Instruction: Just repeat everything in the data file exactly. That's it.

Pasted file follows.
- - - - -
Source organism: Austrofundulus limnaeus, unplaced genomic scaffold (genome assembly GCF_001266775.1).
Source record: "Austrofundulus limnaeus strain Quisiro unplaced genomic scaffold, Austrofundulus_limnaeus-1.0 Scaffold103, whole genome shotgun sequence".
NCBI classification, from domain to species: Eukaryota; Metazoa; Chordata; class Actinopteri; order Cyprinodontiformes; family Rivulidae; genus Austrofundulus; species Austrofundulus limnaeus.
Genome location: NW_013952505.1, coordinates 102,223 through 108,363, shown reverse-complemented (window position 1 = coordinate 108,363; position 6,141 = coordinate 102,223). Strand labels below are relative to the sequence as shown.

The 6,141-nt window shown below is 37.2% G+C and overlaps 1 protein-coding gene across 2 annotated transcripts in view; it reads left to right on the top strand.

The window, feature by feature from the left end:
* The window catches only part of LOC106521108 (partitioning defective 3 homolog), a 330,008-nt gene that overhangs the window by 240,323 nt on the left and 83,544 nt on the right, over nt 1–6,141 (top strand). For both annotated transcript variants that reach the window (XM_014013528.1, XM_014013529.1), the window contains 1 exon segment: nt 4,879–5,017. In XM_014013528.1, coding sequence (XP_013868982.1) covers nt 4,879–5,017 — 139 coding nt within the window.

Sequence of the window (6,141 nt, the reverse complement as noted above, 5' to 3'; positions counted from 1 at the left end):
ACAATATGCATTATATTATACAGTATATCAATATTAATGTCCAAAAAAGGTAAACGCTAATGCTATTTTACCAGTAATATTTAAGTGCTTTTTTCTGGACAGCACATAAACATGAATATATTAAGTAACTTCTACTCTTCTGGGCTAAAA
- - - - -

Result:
Source organism: Austrofundulus limnaeus, unplaced genomic scaffold (genome assembly GCF_001266775.1).
Source record: "Austrofundulus limnaeus strain Quisiro unplaced genomic scaffold, Austrofundulus_limnaeus-1.0 Scaffold103, whole genome shotgun sequence".
NCBI classification, from domain to species: Eukaryota; Metazoa; Chordata; class Actinopteri; order Cyprinodontiformes; family Rivulidae; genus Austrofundulus; species Austrofundulus limnaeus.
Genome location: NW_013952505.1, coordinates 102,223 through 108,363, shown reverse-complemented (window position 1 = coordinate 108,363; position 6,141 = coordinate 102,223). Strand labels below are relative to the sequence as shown.

The 6,141-nt window shown below is 37.2% G+C and overlaps 1 protein-coding gene across 2 annotated transcripts in view; it reads left to right on the top strand.

The window, feature by feature from the left end:
* The window catches only part of LOC106521108 (partitioning defective 3 homolog), a 330,008-nt gene that overhangs the window by 240,323 nt on the left and 83,544 nt on the right, over nt 1–6,141 (top strand). For both annotated transcript variants that reach the window (XM_014013528.1, XM_014013529.1), the window contains 1 exon segment: nt 4,879–5,017. In XM_014013528.1, coding sequence (XP_013868982.1) covers nt 4,879–5,017 — 139 coding nt within the window.

Sequence of the window (6,141 nt, the reverse complement as noted above, 5' to 3'; positions counted from 1 at the left end):
ACAATATGCATTATATTATACAGTATATCAATATTAATGTCCAAAAAAGGTAAACGCTAATGCTATTTTACCAGTAATATTTAAGTGCTTTTTTCTGGACAGCACATAAACATGAATATATTAAGTAACTTCTACTCTTCTGGGCTAAAA